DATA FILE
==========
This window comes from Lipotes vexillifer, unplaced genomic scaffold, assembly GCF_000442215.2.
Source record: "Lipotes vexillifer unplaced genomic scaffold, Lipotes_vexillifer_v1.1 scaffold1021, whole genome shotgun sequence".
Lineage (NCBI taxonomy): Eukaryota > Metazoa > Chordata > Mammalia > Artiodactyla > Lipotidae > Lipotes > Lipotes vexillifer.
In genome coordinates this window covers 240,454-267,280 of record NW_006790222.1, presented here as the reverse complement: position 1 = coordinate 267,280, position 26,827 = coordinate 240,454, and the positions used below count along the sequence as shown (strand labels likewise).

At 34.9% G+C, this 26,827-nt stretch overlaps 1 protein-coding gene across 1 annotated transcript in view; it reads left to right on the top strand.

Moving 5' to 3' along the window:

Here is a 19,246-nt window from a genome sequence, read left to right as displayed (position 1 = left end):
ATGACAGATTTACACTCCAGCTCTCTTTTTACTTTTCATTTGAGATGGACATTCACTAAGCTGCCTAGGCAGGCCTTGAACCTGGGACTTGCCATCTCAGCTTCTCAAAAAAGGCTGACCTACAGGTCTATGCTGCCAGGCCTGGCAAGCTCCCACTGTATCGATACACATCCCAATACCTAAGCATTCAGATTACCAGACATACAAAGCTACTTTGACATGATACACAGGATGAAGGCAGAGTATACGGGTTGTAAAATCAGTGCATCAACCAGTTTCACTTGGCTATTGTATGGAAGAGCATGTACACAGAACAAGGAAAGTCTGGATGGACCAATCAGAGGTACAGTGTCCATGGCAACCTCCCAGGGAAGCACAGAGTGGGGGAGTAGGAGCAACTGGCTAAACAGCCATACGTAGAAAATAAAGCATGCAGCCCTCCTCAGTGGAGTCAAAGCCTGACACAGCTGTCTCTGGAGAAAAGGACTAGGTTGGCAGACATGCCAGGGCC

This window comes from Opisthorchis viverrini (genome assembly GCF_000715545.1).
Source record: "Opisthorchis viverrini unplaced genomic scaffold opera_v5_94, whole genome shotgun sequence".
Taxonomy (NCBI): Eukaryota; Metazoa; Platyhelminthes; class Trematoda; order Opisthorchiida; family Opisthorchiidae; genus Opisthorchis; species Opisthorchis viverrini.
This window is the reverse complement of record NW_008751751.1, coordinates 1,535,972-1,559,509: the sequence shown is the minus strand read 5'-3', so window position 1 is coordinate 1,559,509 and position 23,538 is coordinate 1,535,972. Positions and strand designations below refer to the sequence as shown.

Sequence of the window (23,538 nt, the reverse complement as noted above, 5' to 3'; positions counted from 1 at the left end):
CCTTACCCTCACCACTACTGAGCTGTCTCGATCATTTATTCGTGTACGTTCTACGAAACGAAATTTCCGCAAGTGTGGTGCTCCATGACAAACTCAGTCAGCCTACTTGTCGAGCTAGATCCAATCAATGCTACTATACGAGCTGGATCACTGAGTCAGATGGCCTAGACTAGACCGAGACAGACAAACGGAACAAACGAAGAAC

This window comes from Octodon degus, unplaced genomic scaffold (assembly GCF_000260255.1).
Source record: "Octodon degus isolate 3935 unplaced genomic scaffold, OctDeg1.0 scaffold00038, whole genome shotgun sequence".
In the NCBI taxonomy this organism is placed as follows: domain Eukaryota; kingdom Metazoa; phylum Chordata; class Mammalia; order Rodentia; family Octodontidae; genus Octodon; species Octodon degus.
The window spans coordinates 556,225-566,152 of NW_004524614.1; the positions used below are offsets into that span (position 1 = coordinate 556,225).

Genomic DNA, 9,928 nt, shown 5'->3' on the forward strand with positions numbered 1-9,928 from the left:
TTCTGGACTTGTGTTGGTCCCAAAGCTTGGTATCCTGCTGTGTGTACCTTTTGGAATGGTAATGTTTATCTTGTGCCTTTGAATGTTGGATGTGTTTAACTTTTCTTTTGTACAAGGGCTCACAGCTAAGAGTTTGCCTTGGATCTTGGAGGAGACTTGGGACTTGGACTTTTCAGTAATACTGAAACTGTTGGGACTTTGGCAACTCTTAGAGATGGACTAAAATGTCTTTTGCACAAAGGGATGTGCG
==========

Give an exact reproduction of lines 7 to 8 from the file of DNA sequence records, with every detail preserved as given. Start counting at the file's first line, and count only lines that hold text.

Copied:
Here is a 19,246-nt window from a genome sequence, read left to right as displayed (position 1 = left end):
ATGACAGATTTACACTCCAGCTCTCTTTTTACTTTTCATTTGAGATGGACATTCACTAAGCTGCCTAGGCAGGCCTTGAACCTGGGACTTGCCATCTCAGCTTCTCAAAAAAGGCTGACCTACAGGTCTATGCTGCCAGGCCTGGCAAGCTCCCACTGTATCGATACACATCCCAATACCTAAGCATTCAGATTACCAGACATACAAAGCTACTTTGACATGATACACAGGATGAAGGCAGAGTATACGGGTTGTAAAATCAGTGCATCAACCAGTTTCACTTGGCTATTGTATGGAAGAGCATGTACACAGAACAAGGAAAGTCTGGATGGACCAATCAGAGGTACAGTGTCCATGGCAACCTCCCAGGGAAGCACAGAGTGGGGGAGTAGGAGCAACTGGCTAAACAGCCATACGTAGAAAATAAAGCATGCAGCCCTCCTCAGTGGAGTCAAAGCCTGACACAGCTGTCTCTGGAGAAAAGGACTAGGTTGGCAGACATGCCAGGGCC